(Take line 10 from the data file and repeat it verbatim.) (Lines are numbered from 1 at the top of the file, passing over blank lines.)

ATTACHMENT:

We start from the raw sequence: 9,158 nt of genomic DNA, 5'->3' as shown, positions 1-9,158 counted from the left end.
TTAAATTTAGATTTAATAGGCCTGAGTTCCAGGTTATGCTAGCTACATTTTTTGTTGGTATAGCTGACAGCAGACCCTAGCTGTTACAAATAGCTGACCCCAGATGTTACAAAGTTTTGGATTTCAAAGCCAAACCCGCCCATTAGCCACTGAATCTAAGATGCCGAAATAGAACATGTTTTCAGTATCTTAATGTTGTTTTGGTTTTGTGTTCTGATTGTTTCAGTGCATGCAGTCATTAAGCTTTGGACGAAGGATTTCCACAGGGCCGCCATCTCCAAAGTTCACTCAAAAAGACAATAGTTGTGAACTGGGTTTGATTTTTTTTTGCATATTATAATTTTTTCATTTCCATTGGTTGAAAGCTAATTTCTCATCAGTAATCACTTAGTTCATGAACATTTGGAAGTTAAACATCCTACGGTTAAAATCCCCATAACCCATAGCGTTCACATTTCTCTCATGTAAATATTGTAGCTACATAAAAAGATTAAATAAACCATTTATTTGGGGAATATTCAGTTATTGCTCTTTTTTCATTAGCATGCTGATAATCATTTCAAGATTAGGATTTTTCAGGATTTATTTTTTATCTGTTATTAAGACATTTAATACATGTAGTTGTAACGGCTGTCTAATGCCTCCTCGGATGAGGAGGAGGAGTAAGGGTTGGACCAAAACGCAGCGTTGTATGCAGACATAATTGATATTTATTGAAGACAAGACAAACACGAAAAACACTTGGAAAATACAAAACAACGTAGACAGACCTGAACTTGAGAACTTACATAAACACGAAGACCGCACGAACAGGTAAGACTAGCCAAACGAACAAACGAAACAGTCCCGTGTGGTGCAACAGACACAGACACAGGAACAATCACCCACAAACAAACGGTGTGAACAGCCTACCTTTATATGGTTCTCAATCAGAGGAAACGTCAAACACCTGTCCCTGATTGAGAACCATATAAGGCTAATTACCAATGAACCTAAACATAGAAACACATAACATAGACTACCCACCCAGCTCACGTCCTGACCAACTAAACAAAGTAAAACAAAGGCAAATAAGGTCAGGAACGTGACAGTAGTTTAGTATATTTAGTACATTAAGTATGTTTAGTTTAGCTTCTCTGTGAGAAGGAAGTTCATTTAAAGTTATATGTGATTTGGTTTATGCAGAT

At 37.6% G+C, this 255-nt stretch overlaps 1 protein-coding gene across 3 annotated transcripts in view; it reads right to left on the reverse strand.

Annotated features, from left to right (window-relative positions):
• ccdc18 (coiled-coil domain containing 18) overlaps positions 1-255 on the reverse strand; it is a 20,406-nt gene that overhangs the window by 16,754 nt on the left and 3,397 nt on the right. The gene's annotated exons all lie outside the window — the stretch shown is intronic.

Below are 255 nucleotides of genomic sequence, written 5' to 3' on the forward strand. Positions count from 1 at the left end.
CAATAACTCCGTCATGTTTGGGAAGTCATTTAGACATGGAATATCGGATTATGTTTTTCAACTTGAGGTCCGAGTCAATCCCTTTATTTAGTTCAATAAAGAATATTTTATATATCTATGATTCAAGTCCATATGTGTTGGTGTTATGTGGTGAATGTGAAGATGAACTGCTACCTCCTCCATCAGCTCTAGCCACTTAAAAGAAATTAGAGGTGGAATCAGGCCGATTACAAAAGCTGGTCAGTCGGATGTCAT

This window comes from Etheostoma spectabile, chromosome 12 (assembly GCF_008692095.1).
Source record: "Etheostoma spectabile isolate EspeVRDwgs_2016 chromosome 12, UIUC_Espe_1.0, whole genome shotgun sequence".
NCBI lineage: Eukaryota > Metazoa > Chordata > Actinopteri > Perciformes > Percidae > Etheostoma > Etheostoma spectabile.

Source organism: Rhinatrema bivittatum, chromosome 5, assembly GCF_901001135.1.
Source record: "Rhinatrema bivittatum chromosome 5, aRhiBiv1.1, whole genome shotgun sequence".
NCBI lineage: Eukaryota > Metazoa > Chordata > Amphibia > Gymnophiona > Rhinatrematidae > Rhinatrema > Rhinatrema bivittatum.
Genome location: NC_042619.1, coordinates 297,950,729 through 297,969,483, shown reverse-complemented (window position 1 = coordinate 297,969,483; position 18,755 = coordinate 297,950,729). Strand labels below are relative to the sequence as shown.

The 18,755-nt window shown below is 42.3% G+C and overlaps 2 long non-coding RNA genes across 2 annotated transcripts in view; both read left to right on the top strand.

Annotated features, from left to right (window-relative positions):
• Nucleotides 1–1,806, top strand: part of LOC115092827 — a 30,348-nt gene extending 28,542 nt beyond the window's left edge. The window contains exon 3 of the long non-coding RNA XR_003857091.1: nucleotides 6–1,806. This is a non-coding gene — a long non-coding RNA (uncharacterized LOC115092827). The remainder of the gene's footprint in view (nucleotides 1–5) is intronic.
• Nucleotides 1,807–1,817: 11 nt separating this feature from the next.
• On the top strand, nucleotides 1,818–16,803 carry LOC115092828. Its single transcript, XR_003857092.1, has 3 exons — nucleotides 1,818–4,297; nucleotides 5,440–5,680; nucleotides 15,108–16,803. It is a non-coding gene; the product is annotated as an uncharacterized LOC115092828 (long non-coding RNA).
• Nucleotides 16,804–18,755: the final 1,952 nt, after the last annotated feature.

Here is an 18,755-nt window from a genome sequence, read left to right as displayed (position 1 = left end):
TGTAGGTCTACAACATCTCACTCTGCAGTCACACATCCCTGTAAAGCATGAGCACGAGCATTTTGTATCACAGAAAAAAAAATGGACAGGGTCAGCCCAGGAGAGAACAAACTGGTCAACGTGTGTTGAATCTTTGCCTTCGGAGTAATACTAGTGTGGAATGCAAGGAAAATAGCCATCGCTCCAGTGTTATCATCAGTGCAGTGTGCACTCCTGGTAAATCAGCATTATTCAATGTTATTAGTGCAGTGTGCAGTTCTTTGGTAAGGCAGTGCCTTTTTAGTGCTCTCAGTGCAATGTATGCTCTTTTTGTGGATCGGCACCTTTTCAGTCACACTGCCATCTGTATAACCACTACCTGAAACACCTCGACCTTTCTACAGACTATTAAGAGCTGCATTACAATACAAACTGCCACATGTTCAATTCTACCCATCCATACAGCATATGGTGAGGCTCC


NCBI lineage: Eukaryota > Metazoa > Chordata > Actinopteri > Perciformes > Percidae > Etheostoma > Etheostoma spectabile.